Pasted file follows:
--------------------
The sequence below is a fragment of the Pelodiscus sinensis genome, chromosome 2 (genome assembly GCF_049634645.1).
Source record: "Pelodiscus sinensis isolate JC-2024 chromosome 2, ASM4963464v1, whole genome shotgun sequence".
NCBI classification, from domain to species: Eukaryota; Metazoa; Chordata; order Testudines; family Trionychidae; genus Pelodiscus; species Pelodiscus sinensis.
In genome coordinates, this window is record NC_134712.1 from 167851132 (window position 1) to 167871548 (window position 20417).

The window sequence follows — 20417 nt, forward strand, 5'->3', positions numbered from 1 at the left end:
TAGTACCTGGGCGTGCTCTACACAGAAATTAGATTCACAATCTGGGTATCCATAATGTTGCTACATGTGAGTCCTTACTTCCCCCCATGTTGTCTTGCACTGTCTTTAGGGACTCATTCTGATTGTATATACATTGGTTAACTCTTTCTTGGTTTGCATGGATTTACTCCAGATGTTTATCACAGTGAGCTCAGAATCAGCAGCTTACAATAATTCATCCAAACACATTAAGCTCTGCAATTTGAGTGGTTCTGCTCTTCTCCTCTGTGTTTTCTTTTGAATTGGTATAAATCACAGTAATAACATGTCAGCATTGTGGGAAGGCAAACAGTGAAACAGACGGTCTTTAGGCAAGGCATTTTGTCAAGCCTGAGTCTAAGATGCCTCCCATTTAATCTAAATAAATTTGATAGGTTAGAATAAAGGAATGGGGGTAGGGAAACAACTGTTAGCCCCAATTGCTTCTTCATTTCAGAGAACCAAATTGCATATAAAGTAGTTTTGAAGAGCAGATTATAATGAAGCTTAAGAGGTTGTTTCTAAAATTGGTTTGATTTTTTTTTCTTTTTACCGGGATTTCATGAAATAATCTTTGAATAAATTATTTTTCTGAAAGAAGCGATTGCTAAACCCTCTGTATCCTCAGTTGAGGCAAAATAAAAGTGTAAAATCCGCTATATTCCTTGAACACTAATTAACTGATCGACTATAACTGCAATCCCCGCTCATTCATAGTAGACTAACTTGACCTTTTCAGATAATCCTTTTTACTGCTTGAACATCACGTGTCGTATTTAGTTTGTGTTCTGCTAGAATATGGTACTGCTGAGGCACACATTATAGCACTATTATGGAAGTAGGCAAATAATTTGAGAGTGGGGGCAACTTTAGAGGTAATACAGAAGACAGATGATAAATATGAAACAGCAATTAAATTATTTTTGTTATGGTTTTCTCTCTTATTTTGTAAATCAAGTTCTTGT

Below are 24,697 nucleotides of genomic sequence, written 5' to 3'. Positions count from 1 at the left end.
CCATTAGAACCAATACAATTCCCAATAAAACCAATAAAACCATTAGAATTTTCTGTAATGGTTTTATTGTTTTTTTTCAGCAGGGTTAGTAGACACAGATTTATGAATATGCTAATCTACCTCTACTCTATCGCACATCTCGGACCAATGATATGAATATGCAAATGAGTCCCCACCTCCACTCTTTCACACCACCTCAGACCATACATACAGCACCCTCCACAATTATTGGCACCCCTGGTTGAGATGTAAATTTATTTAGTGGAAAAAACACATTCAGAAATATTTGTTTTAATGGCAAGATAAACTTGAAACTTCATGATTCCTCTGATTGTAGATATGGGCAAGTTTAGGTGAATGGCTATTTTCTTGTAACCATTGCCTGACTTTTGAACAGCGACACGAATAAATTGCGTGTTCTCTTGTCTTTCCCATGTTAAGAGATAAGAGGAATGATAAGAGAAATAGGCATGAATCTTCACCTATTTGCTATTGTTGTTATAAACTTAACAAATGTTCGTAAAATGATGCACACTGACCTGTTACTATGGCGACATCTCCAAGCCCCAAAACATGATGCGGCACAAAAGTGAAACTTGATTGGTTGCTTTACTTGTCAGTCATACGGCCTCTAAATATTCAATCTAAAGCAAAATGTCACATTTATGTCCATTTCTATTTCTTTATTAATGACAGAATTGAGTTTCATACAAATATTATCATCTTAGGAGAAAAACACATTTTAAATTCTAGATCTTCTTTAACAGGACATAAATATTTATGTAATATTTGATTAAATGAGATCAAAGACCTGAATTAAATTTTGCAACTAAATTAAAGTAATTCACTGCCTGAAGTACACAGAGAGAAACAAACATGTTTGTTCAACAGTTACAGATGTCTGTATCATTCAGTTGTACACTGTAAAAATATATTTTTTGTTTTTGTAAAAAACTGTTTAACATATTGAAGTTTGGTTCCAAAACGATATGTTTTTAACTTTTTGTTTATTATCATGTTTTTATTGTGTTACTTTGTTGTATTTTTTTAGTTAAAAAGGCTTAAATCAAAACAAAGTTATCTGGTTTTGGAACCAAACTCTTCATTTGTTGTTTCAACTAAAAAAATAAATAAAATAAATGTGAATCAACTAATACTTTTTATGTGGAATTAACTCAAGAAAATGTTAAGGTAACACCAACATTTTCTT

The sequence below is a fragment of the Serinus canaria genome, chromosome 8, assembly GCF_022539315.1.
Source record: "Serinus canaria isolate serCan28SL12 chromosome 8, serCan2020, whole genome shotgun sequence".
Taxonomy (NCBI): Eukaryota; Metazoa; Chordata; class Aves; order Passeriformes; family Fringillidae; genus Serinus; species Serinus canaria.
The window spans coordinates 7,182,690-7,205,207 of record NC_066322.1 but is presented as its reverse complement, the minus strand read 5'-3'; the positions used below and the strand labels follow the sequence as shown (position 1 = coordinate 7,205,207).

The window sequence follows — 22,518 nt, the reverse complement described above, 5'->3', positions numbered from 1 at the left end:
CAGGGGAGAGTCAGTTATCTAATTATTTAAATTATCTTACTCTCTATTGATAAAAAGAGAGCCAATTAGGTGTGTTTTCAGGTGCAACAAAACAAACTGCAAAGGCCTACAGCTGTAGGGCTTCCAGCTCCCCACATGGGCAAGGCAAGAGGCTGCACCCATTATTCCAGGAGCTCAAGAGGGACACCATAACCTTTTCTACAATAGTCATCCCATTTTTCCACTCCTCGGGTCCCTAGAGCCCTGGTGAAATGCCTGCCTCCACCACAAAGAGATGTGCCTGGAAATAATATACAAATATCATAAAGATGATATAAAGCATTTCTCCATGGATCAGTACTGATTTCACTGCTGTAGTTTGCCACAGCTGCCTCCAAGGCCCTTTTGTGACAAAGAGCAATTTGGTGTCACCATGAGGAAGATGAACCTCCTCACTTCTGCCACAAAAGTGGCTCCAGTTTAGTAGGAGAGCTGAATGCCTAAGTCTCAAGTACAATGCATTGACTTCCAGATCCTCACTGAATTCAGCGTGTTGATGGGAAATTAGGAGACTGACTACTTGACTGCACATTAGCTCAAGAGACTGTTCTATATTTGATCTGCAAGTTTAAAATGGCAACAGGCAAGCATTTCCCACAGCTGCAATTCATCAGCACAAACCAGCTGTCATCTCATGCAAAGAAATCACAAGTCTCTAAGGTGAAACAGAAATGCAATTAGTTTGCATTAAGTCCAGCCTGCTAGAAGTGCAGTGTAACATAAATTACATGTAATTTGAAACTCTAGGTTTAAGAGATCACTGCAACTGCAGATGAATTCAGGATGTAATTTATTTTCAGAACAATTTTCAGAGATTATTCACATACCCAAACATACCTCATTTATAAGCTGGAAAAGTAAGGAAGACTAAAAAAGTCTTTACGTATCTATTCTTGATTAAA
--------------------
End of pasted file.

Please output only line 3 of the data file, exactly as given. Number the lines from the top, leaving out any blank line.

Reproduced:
NCBI classification, from domain to species: Eukaryota; Metazoa; Chordata; order Testudines; family Trionychidae; genus Pelodiscus; species Pelodiscus sinensis.